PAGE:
In 1998, we created our first project available online: Kidnap. We had the challenge of making an experience for audiences where only two people – the winners of the lottery who would be kidnapped – would experience the work in person. Our answer was to set up a website with a live video stream from a secret location showing the winners’ 48 hours of captivity.

For viewers on dial-up modems, the video from the remotely controlled pan-tilt-zoom camera was constrained to 320 x 240 pixels with a frame rate slightly better than 1fps. Despite the rudimentary technology, we quickly realised that streaming had some interesting possibilities from having an audience at a distance: the relationship of control (or lack of) to the action on screen, the potential of being hidden from but co-present with other remote spectators, and the reach to contexts and audiences outside of traditional performance spaces.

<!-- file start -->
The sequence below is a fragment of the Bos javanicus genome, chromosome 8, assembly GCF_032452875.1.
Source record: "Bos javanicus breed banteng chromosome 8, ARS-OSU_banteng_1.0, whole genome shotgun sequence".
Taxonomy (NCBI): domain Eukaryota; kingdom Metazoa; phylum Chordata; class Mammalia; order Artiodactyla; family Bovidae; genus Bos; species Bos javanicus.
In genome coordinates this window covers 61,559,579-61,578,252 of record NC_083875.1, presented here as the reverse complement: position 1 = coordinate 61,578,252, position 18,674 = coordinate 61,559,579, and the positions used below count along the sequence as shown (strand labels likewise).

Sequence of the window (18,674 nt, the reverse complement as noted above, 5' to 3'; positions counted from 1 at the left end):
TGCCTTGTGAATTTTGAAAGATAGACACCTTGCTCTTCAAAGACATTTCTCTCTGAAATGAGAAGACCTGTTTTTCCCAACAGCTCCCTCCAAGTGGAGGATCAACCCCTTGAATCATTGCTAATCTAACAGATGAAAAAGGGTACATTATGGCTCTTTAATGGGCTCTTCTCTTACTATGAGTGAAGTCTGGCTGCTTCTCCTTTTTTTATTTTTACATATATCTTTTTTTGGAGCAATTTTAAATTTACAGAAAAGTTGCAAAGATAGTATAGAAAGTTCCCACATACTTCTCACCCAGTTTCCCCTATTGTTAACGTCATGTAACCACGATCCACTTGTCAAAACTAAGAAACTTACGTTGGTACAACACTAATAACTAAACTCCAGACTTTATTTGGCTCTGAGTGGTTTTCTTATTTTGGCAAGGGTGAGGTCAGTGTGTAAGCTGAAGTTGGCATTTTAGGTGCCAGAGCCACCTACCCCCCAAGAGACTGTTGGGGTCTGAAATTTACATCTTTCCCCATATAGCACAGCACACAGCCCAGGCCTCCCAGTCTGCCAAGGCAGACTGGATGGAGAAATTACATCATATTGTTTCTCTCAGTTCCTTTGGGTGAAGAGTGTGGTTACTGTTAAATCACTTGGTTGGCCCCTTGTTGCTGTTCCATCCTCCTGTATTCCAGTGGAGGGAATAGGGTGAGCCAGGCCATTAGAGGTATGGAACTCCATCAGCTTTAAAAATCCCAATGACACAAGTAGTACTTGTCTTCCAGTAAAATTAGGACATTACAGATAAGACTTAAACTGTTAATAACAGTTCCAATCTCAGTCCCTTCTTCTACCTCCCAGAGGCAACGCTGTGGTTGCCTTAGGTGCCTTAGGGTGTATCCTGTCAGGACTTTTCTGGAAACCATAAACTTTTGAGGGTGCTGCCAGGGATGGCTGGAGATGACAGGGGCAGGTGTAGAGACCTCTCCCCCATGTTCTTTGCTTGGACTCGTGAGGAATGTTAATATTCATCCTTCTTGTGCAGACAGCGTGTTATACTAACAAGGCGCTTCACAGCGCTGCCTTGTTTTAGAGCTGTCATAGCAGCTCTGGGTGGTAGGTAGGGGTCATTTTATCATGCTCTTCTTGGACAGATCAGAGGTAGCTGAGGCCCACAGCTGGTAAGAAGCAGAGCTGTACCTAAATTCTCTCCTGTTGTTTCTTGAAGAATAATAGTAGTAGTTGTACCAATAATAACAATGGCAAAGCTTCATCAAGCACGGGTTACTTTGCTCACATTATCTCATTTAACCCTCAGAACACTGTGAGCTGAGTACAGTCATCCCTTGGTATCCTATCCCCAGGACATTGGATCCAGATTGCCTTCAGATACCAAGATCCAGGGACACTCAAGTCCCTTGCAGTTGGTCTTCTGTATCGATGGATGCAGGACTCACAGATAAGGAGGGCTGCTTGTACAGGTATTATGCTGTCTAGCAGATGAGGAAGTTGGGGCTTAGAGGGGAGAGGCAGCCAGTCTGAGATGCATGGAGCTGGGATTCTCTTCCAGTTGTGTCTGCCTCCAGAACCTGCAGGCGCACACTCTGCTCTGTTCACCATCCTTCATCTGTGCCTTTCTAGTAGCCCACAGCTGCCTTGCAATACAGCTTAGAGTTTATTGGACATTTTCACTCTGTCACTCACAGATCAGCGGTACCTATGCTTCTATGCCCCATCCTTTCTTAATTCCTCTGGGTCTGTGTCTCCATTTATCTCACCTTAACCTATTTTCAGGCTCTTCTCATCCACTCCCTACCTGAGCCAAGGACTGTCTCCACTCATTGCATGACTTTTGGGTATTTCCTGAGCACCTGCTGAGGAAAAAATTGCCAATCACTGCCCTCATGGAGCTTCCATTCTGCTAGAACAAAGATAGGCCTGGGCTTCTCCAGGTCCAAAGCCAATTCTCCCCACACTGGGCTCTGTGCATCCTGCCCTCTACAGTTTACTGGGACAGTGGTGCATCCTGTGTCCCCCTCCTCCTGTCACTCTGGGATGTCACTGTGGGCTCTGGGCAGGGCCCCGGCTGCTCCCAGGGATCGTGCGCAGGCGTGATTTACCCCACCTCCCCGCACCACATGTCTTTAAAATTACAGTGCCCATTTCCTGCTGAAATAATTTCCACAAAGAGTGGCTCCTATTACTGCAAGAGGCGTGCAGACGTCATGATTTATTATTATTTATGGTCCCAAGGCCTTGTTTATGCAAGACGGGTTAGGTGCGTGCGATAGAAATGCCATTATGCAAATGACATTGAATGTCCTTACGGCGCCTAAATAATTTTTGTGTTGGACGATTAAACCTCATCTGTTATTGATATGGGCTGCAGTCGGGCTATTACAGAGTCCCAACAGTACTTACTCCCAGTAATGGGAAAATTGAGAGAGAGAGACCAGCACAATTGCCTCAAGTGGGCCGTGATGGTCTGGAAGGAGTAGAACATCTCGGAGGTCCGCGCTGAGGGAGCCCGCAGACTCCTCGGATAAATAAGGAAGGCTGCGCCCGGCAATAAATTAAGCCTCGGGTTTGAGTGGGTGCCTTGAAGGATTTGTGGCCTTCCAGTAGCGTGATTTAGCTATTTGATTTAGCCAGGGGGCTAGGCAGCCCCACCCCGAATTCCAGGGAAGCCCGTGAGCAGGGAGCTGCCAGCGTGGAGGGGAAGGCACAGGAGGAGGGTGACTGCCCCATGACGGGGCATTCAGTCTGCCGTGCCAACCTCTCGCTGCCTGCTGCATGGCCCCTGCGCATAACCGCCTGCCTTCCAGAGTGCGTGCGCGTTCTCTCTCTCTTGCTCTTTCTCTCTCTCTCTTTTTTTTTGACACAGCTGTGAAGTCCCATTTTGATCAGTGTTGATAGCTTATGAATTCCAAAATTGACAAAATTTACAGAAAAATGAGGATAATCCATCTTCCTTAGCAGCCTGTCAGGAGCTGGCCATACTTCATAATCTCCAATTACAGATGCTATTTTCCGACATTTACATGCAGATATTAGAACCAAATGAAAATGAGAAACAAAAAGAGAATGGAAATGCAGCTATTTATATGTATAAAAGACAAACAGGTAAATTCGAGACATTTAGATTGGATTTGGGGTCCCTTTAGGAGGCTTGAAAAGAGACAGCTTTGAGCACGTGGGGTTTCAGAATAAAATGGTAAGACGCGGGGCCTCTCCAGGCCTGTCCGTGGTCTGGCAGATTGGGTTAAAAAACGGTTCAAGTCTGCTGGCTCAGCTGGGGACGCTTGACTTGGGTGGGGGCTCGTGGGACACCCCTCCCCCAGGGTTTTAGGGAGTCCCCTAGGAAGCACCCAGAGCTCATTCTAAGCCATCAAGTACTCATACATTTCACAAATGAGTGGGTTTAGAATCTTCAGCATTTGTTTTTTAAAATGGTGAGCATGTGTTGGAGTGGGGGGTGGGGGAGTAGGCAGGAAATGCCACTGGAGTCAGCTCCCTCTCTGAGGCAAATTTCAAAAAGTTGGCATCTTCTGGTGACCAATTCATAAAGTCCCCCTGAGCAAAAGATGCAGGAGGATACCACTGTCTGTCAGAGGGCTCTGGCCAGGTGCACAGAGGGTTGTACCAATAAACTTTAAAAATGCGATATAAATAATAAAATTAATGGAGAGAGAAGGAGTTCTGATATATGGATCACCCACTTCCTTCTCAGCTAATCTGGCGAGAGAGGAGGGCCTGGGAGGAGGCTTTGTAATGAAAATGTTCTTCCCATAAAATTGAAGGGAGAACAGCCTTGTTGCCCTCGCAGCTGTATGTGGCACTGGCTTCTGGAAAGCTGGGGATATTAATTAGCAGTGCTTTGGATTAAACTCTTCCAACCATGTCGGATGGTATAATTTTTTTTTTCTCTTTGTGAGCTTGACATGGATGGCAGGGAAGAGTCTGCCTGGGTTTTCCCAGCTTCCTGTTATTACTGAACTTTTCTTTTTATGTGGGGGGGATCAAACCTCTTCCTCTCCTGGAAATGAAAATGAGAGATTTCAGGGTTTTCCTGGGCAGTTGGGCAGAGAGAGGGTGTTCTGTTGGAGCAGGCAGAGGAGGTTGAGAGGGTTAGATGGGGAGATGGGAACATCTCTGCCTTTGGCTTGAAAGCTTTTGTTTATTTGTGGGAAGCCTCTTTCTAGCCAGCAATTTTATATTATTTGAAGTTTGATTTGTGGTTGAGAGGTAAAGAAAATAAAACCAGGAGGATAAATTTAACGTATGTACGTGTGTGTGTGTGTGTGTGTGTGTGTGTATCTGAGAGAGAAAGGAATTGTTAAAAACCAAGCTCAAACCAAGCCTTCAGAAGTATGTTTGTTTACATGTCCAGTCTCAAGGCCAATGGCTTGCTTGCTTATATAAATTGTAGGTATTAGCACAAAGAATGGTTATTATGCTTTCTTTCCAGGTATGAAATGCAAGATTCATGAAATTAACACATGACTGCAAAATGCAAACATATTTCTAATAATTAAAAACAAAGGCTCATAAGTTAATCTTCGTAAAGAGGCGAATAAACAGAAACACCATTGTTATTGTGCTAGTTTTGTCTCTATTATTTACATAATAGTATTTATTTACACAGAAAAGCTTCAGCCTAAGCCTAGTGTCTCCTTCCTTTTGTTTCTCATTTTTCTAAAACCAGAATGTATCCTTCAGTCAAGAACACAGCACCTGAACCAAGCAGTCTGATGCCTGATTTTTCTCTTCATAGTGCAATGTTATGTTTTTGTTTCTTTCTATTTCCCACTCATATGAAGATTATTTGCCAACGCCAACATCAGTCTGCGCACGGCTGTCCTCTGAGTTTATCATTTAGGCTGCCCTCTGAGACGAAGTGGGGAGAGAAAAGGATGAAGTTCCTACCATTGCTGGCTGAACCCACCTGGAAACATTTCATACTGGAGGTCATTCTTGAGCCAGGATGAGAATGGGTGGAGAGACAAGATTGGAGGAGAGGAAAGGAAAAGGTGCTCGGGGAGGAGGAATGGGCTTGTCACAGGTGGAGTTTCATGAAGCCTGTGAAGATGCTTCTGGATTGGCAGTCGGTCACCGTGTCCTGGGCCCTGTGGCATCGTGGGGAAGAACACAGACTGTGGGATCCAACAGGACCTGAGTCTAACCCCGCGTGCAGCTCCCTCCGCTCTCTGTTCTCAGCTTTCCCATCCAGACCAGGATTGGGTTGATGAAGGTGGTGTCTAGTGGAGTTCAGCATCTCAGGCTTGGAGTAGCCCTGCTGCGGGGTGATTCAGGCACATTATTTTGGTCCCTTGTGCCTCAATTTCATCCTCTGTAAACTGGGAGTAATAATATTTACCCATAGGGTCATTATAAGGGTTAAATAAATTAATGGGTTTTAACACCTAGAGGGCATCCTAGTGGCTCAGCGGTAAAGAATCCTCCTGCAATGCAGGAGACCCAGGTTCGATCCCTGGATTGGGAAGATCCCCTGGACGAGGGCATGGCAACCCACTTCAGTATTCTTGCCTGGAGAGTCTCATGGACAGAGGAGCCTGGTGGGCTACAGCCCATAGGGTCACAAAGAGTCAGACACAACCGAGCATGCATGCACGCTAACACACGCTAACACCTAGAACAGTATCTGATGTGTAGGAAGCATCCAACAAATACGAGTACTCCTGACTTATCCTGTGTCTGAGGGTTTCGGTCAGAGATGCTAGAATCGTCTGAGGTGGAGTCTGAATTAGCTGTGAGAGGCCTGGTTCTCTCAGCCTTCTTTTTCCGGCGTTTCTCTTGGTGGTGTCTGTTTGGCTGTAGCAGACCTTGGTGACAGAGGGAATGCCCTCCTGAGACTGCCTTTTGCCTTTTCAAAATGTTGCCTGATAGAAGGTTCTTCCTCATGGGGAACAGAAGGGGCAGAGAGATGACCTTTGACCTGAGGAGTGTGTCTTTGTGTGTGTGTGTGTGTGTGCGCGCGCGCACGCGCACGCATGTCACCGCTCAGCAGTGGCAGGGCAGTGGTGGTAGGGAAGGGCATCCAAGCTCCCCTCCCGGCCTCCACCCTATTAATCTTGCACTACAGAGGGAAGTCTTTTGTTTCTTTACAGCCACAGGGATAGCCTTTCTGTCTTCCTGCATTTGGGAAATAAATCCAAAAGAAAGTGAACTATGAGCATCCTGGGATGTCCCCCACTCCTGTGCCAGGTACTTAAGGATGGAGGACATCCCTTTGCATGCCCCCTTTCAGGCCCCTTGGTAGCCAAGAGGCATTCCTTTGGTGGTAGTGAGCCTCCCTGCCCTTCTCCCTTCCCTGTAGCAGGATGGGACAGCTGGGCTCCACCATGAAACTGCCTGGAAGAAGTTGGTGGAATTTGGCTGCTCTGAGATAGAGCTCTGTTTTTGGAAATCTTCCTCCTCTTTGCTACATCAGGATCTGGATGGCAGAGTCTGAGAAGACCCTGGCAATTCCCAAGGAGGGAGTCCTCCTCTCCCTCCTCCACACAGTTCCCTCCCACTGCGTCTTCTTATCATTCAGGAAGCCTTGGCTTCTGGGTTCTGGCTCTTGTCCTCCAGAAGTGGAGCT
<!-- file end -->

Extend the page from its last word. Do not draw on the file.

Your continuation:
We realised that what mattered more than the quality of the image was your relationship to the situation (and often to the person) that you’re linked to, and the potential for your role in this setting. Attention to this principle has persisted in all our subsequent streamed projects: from the jeopardy of being chased with a visceral audio stream from runners in Can You See Me Now? to being invited to remotely mentor young adults as they show you round their neighbourhood in My Neck Of The Woods, to 90 minutes of live Steadicam flowing through the city that precedes an invitation to share your innermost regrets in My One Demand.

We’re now in the midst of plotting the action for Cat Royale: how many cameras do we need? And what visualisations of the AI can we produce to reveal the heart of the relationship between the cats and a robot arm? While the technology has moved on to depth-sensing cameras with motion tracking, all piped through OBS at 1080p, the principal question of what matters when you watch remains the same.

– Nick




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